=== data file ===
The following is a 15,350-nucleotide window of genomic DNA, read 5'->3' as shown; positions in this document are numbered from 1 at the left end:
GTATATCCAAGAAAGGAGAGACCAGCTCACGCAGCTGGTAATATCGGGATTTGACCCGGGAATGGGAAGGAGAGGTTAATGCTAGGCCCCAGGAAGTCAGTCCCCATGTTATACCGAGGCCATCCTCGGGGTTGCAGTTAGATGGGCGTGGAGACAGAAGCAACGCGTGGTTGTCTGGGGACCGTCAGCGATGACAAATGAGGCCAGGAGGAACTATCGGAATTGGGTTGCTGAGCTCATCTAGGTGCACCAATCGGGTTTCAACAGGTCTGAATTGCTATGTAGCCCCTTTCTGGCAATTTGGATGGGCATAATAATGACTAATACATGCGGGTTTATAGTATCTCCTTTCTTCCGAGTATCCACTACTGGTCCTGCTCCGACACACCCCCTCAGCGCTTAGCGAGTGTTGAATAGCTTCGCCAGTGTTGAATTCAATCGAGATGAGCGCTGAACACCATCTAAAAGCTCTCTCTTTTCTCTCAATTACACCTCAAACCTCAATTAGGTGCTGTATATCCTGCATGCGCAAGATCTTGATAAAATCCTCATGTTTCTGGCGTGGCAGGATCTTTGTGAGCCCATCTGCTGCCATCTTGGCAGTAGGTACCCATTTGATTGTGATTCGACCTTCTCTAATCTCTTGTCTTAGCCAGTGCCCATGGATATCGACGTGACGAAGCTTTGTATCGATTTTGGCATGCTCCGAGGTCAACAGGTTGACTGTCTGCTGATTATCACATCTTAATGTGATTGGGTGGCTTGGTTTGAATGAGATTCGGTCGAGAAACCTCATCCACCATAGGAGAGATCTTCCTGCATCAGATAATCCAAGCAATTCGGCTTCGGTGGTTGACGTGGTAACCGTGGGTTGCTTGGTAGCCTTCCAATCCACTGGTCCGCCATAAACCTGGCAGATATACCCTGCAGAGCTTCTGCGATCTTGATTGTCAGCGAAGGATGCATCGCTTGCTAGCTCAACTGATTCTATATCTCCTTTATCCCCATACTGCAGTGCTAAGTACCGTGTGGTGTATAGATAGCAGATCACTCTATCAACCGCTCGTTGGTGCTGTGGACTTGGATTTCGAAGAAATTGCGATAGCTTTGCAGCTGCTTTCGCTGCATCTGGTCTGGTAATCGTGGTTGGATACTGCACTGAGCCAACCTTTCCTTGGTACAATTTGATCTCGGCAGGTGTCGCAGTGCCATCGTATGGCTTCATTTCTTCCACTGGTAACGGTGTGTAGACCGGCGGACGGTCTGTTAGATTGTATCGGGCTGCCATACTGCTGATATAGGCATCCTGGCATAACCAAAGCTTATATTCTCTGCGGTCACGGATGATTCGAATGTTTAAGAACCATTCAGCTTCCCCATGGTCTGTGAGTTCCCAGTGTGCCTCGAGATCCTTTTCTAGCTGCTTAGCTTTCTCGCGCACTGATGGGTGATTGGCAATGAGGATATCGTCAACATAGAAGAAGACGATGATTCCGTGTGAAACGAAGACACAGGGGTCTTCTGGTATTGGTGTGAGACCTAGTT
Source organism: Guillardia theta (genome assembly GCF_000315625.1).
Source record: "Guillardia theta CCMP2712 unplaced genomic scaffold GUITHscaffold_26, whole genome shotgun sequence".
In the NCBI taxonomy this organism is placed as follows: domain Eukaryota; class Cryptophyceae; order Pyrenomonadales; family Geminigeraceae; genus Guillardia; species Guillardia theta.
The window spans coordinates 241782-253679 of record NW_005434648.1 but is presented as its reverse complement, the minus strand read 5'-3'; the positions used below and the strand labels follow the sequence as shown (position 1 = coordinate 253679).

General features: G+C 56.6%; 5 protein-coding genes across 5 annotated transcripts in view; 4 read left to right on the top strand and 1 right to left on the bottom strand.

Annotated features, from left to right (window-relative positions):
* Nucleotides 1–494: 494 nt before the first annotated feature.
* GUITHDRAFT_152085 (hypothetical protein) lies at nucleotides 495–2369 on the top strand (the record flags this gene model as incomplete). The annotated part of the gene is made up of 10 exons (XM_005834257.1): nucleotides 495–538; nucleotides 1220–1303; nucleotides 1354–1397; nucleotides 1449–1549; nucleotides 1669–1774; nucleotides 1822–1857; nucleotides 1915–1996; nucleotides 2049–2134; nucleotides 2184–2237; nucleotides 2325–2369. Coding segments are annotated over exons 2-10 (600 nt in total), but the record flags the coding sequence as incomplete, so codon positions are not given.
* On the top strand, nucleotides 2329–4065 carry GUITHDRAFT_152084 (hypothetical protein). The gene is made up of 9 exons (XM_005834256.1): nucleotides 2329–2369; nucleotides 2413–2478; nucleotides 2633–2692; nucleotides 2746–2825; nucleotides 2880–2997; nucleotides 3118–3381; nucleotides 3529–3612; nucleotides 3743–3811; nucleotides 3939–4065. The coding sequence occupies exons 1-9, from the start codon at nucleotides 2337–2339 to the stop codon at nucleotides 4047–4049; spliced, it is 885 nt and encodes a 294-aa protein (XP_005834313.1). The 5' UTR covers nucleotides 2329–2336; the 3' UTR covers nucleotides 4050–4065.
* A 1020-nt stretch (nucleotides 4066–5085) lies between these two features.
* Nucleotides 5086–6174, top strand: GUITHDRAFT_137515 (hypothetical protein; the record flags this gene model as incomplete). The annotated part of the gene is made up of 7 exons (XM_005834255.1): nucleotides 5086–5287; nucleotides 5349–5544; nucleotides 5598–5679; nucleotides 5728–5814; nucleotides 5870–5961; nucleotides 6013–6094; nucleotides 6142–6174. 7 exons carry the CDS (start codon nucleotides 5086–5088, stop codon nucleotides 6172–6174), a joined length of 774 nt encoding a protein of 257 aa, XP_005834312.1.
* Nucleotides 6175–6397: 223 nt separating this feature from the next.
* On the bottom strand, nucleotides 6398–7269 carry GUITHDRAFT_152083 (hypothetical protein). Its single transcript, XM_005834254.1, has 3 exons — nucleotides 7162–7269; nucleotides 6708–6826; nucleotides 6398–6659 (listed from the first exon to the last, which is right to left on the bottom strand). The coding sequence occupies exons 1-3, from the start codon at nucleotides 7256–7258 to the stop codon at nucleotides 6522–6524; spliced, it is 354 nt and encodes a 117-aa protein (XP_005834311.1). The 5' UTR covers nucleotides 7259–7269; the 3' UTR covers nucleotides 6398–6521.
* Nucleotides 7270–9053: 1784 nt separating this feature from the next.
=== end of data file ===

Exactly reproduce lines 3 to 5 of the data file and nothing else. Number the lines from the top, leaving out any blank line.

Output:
Source organism: Guillardia theta (genome assembly GCF_000315625.1).
Source record: "Guillardia theta CCMP2712 unplaced genomic scaffold GUITHscaffold_26, whole genome shotgun sequence".
In the NCBI taxonomy this organism is placed as follows: domain Eukaryota; class Cryptophyceae; order Pyrenomonadales; family Geminigeraceae; genus Guillardia; species Guillardia theta.